Innovate Finance is broadly supportive of the proposed approach. We consider it necessary that a consultative process exists between the regulators and HMT to ensure obligations and implications of actions taken are fully understood. There should be no mismatch between regulatory activity and government trade policy. Regulatory activity should be subordinate to overseas trade agreements.

Innovate Finance would welcome further detail on the way in which the regulators and government will share details of the decision making process in the interest of transparency and public scrutiny. It would be helpful to understand the extent to which the regulators’ exercise of their powers is limited by conflicting cross-over with government’s overseas arrangements and agreements. 


5. Do you agree that these measures require the regulators to provide the necessary information to Parliament on an appropriate statutory basis to conduct its scrutiny? 

Innovate Finance considers that the proposals do not go far enough, and further thought needs to be given to ensure that there is the necessary scrutiny by Parliament to balance the increased independence of the financial regulators. We reiterate our points made regarding scrutiny, in response to the phase-II consultation. 

While we recognise this is a matter for Parliament, given the significant resource and expertise such scrutiny will require, we recommend such scrutiny should be performed by a new, independent committee set up for this purpose. It is essential that the committee must be sufficiently resourced, including with expertise in the financial services sector.

It will also be important to ensure rigorous scrutiny to pick up on any disconnect between Parliamentary direction setting and the actions of the regulators. 

Among other things, the independent committee could be empowered to:

  • initiate the review of any aspect of regulation;
  • consider if regulatory action is consistent with the policy intent set out in the underlying legislation and assessing the actual outcomes of regulatory action against their stated outcome aims;
  • scrutinise regulators' case for change and related cost benefit analyses prior to new rule-making;
  • consider if proposed and existing rules are proportionate (or are being applied proportionately, where appropriate); 
  • require and scrutinise post-implementation reviews and the regulators' responses to the same;
  • make recommendations to the regulators to which the regulators must respond on a "comply or explain" basis; and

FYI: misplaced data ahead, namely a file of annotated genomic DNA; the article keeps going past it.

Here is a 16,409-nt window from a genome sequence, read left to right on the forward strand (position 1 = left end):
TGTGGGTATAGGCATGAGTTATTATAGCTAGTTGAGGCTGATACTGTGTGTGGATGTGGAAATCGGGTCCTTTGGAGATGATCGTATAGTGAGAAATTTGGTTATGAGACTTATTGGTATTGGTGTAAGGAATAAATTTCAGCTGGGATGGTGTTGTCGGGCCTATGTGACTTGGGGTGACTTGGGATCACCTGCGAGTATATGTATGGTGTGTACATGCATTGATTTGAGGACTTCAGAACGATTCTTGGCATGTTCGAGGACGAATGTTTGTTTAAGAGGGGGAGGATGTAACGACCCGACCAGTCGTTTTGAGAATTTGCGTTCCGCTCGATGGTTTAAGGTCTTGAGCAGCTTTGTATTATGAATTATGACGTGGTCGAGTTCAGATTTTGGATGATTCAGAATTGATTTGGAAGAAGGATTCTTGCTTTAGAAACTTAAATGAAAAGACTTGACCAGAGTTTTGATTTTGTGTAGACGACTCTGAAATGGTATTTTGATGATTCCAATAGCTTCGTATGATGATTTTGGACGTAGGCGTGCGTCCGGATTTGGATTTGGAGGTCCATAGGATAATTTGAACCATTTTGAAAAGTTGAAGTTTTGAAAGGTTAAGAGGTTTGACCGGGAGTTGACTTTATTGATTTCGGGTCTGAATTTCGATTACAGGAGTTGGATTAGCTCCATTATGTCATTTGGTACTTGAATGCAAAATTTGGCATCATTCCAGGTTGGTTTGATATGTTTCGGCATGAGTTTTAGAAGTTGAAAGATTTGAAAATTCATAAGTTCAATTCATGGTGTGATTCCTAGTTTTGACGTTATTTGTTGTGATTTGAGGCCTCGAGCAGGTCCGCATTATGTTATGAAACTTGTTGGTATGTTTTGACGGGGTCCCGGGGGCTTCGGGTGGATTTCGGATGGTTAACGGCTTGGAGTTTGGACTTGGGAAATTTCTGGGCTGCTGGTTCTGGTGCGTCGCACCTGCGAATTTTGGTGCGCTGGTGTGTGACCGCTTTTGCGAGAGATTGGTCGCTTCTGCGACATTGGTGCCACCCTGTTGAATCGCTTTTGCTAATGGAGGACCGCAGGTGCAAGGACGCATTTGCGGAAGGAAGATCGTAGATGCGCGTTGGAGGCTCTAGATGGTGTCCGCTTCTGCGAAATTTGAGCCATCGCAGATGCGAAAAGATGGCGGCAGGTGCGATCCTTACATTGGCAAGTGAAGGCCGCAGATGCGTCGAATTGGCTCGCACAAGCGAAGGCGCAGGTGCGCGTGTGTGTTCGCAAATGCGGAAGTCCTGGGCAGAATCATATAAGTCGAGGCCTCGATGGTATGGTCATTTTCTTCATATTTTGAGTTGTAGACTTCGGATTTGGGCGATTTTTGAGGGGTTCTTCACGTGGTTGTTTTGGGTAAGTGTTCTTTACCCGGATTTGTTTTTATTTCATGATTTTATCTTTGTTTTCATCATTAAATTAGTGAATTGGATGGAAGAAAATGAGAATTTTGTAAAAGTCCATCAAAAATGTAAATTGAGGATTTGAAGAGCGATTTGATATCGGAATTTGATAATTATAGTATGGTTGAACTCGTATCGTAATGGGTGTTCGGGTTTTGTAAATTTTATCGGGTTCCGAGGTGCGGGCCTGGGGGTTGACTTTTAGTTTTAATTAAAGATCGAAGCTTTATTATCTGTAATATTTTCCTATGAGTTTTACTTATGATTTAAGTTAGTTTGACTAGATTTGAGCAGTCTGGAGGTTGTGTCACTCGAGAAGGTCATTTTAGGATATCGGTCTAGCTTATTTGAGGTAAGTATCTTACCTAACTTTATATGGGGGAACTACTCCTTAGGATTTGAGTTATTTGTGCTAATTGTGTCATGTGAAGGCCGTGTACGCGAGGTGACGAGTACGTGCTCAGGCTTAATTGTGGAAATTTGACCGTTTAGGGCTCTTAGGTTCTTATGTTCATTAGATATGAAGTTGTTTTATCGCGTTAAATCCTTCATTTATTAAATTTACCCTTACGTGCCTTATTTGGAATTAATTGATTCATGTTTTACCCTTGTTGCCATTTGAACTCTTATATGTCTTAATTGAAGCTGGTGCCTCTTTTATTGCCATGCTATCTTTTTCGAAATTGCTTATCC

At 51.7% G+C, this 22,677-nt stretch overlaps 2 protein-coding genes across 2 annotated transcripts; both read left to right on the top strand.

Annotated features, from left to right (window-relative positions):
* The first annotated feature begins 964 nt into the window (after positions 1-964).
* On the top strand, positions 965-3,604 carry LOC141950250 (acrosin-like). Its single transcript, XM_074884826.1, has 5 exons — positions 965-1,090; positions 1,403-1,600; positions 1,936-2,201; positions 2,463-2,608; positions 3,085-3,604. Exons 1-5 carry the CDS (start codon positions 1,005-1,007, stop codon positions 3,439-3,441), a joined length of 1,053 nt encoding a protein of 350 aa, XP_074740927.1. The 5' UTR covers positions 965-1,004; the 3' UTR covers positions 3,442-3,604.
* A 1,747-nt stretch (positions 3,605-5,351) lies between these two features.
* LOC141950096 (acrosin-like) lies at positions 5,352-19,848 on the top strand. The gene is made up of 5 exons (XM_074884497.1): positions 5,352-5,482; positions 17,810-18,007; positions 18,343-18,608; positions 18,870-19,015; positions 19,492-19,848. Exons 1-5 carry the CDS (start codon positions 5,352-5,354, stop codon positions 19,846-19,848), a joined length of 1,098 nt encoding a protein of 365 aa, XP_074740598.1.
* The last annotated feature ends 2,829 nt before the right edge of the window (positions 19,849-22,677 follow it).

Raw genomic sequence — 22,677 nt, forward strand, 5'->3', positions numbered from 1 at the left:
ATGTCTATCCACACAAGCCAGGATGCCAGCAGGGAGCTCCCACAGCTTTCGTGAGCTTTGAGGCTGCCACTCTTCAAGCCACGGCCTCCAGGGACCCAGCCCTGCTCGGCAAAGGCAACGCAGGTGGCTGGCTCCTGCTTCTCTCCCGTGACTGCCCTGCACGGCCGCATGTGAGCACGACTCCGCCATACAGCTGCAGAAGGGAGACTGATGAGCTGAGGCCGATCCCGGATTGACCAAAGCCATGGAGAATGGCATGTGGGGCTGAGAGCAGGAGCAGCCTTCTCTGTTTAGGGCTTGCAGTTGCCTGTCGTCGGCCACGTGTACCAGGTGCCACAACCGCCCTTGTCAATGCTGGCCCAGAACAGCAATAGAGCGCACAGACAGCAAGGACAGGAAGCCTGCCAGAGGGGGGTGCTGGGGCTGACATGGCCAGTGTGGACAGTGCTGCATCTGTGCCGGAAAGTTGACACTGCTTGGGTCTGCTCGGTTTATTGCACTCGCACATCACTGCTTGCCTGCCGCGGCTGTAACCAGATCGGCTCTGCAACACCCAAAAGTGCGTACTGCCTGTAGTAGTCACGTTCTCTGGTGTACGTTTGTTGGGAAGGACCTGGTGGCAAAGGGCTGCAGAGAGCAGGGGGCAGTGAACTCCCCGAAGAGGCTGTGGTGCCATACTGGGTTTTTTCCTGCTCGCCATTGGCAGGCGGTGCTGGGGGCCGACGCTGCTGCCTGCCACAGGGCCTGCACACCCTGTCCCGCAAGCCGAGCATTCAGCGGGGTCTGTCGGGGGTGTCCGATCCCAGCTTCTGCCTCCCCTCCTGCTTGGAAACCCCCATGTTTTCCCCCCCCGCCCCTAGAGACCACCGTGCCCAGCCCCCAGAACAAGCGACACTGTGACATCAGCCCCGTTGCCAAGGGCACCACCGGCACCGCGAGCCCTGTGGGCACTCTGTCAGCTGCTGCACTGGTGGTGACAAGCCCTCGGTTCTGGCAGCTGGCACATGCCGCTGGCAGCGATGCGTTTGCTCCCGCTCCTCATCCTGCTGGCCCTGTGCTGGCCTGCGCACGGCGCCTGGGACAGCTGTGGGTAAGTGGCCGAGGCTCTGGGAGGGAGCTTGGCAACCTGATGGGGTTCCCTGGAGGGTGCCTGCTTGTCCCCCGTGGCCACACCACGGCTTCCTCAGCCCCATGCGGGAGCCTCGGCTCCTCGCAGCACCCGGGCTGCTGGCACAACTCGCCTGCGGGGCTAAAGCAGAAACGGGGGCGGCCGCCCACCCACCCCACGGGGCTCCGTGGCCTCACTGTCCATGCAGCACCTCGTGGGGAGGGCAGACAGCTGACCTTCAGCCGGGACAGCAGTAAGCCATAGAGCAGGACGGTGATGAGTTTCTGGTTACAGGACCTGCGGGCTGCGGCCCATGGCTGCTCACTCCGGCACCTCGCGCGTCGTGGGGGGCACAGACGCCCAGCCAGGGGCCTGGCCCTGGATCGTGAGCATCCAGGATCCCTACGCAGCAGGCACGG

• be a point of contact for stakeholders to feedback concerns about regulators' measures.

It would be inappropriate to directly replicate the EU’s model and processes for regulatory policy design and scrutiny. However, it would be helpful to adapt some of the lessons of the EU model, including having a transparent regulatory work programme (annual and multi-annual), and clear and transparent processes for the development of new regulation, with guideline timetables for each stage of consultation and development. This should also clearly identify roles and responsibilities, including where and how technical issues are best scrutinised.


6.Do you agree with the proposals to strengthen the role of the panels in providing important and diverse stakeholder input into the development of policy and regulation? 

While these proposals are a welcome step forward, they do not go far enough. 

The FinTech and RegTech communities' perception of the practitioner panels is that it does not necessarily provide full representation for innovation and FinTech, and there is a lack of transparency in the way in which the panels operate and shape regulatory policy design. In light of this, we reiterate our suggestion that a consultation be initiated on the panels’ role, composition and tenure, approaches (particularly with reference to diverging views as members will defend their respective competitive interests) and effectiveness. 

We recommend that consideration be given to the creation of FinTech / RegTech focused panels. Alternatively, we would urge that representatives from the FinTech and RegTech sectors are represented on all practitioner panels. Given the pace of innovation and change in the financial services sector, it will be critical that regulators draw on expertise from across the FinTech and RegTech ecosystems.